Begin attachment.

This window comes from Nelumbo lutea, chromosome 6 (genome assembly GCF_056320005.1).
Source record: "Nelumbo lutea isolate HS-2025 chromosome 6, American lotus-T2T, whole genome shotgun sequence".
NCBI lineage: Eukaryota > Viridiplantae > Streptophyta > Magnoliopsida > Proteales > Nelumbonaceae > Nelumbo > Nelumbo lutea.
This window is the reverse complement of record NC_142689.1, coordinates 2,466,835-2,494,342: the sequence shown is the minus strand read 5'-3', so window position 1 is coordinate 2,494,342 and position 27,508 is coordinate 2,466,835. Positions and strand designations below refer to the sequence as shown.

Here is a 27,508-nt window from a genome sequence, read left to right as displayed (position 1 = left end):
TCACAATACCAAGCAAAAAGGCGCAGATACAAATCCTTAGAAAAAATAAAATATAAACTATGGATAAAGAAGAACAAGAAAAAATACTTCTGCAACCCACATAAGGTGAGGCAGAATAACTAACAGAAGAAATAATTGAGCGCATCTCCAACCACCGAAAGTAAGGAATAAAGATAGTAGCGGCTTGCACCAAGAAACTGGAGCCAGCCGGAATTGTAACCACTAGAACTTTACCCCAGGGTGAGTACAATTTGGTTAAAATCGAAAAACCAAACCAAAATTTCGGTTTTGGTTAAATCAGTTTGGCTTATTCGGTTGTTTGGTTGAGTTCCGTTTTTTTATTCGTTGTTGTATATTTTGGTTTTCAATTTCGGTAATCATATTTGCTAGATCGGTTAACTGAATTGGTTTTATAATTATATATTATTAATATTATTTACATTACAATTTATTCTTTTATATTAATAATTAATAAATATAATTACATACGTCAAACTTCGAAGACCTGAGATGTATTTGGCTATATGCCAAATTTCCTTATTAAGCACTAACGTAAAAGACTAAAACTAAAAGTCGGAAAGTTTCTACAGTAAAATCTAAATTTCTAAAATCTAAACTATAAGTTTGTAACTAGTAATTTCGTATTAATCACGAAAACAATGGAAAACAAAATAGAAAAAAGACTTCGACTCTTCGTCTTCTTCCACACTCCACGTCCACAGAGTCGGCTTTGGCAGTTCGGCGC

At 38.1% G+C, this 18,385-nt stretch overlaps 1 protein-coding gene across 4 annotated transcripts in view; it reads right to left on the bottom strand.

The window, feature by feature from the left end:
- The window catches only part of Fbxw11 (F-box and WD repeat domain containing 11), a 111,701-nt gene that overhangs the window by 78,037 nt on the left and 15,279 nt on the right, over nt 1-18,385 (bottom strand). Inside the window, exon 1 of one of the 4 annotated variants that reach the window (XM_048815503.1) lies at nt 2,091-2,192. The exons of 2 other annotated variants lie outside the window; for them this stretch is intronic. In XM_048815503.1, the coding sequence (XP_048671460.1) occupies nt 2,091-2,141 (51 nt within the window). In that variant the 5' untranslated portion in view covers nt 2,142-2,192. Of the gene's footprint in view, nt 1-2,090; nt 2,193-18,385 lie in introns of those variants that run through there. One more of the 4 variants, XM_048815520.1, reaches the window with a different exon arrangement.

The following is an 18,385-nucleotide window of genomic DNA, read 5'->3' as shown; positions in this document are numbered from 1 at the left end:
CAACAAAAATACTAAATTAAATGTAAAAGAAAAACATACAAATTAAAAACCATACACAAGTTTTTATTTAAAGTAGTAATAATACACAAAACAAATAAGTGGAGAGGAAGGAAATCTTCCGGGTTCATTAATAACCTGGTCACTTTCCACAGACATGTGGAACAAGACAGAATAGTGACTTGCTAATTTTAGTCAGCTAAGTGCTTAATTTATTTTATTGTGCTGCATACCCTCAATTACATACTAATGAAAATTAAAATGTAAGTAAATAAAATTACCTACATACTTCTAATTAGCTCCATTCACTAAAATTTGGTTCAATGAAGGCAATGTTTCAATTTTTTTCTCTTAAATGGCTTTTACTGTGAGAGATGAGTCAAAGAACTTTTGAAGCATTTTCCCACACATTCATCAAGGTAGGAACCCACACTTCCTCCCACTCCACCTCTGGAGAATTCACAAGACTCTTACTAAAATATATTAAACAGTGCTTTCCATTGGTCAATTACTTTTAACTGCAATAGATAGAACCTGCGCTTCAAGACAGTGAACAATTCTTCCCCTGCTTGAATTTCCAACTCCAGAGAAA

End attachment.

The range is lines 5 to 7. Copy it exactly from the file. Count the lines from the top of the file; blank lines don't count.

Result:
Here is a 27,508-nt window from a genome sequence, read left to right as displayed (position 1 = left end):
TCACAATACCAAGCAAAAAGGCGCAGATACAAATCCTTAGAAAAAATAAAATATAAACTATGGATAAAGAAGAACAAGAAAAAATACTTCTGCAACCCACATAAGGTGAGGCAGAATAACTAACAGAAGAAATAATTGAGCGCATCTCCAACCACCGAAAGTAAGGAATAAAGATAGTAGCGGCTTGCACCAAGAAACTGGAGCCAGCCGGAATTGTAACCACTAGAACTTTACCCCAGGGTGAGTACAATTTGGTTAAAATCGAAAAACCAAACCAAAATTTCGGTTTTGGTTAAATCAGTTTGGCTTATTCGGTTGTTTGGTTGAGTTCCGTTTTTTTATTCGTTGTTGTATATTTTGGTTTTCAATTTCGGTAATCATATTTGCTAGATCGGTTAACTGAATTGGTTTTATAATTATATATTATTAATATTATTTACATTACAATTTATTCTTTTATATTAATAATTAATAAATATAATTACATACGTCAAACTTCGAAGACCTGAGATGTATTTGGCTATATGCCAAATTTCCTTATTAAGCACTAACGTAAAAGACTAAAACTAAAAGTCGGAAAGTTTCTACAGTAAAATCTAAATTTCTAAAATCTAAACTATAAGTTTGTAACTAGTAATTTCGTATTAATCACGAAAACAATGGAAAACAAAATAGAAAAAAGACTTCGACTCTTCGTCTTCTTCCACACTCCACGTCCACAGAGTCGGCTTTGGCAGTTCGGCGC

At 38.1% G+C, this 18,385-nt stretch overlaps 1 protein-coding gene across 4 annotated transcripts in view; it reads right to left on the bottom strand.